50-somethings: This is the time for the heavy guns. We might be aging, but we are going down fighting. If you have lines then the focus should be on wrinkle repair actives and peptides that boost collagen production. Epidermal growth factors are relatively new actives and they do work: check out ReLuma and E’shee or, if you prefer the idea of plant stem cells, there’s Juice Beauty’s Stem Cellular.  Collagen boosting peptides such as Matrixyl 3000 and Syn-Tacks should be on your radar. If you are finding that post-menopausal moisture loss is now an issue for you, it may be time to check out richer creams such as SenZen’s Infinity or La Vie Celeste’s Extra Rich, both of which have ChroNoline, an active that is supposed to help the skin’s support structure.

60-somethings: Even if your wrinkle prevention tactics and a sinless life spent out of the sun have paid off, sagging skin can be the bane of your 60s. It can feel like a downhill struggle and, frankly, there is no cream that I’ve yet found that really defies gravity. Electric current treatments really do help and if you haven’t yet sprung for an LED light, do it now. Better still have monthly microcurrent treatments with a trained esthetician. I’m still looking for the cream that will make a difference, but for the time being can recommend Chella’s Master Protocol, LiftLab Lift & Repair and Hydropeptide’s Hydrostem+6.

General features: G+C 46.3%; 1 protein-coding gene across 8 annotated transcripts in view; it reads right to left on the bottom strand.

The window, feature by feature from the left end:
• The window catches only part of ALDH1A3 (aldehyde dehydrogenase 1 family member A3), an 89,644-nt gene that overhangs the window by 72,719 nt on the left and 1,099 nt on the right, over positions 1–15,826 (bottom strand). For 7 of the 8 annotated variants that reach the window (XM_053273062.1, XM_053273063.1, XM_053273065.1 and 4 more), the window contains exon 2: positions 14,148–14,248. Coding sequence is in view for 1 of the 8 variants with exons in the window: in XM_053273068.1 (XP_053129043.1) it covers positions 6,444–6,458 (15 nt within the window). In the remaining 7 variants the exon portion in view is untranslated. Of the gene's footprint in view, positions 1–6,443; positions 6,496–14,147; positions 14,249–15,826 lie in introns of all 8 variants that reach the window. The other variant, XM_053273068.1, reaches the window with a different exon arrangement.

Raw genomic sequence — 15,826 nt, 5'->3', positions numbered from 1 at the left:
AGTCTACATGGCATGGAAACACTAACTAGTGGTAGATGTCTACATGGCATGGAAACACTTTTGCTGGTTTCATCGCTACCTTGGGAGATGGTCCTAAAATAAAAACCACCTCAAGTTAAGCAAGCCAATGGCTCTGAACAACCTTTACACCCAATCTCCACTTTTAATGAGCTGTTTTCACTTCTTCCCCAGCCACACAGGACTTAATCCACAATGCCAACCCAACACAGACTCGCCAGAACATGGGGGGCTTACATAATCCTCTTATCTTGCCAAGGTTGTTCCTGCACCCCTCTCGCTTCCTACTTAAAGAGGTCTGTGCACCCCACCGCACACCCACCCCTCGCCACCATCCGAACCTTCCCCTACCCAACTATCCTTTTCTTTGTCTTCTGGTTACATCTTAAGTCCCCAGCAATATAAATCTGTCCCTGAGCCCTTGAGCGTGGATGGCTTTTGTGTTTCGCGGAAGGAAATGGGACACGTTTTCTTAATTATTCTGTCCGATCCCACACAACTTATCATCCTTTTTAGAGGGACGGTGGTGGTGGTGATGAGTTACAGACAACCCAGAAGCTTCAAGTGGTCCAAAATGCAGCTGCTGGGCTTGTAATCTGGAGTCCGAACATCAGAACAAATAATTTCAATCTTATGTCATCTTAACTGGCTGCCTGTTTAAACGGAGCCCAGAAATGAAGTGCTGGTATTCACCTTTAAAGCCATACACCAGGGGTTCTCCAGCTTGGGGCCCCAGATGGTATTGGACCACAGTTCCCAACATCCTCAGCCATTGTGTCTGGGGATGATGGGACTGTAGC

• October 27, 2011

    by Marta

    Hi Janet, as far as microdermabrasion goes, it really depends on your skin. Once a month is more than enough for most people. My esthetician does a few minutes worth on my face before I have a microcurrent facial - and then only if my skin is not inflamed or being overly sensitive.

  • October 26, 2011

    by JanetVenturino

    How would you incorporate a facial with a microdermabrasion treatment. What products do you suggest using. How many treatments do you recommend to see results and how should they be spaced out.

  • September 21, 2011

    by Ann

    Thats a great point Julie. Does anyone know if there is evidence that skin can become immune or acclimated to ingredients and lose their effectiveness? I sometimes feel that is so but I'm not sure if it's just because I like trying néw products! ;)

  • September 21, 2011

    by Julie Kay

    My opinion on using skin care products w' "actives" too young is one's skin will (or might) become too aclimated to them thereby immune to the beneficial affects when really needed in the 40s, 50s and beyond. There are so many good EXCELLENT products to use in one's 20s and 30s...

    Peace ~jk

  • September 21, 2011

    by ha

    Hi Marta,

    I'm just wondering if it helps to start using serums for 20 something. I just started using Suki Bio-C 10%. Also, is it worth using more powerful moisturizers? I've been using Arcona and YBF before. I've actually invested less in cleanser and stuck with Yes to Tomatoes and Suki Exfoliate Foam Cleanser.

    Do you think it's better to switch it around? Invest more in cleanser than the serum/moisturizers?

  • September 21, 2011

    by Mark

    Kudos Marta - sage advice - good skincare matters, whatever the age.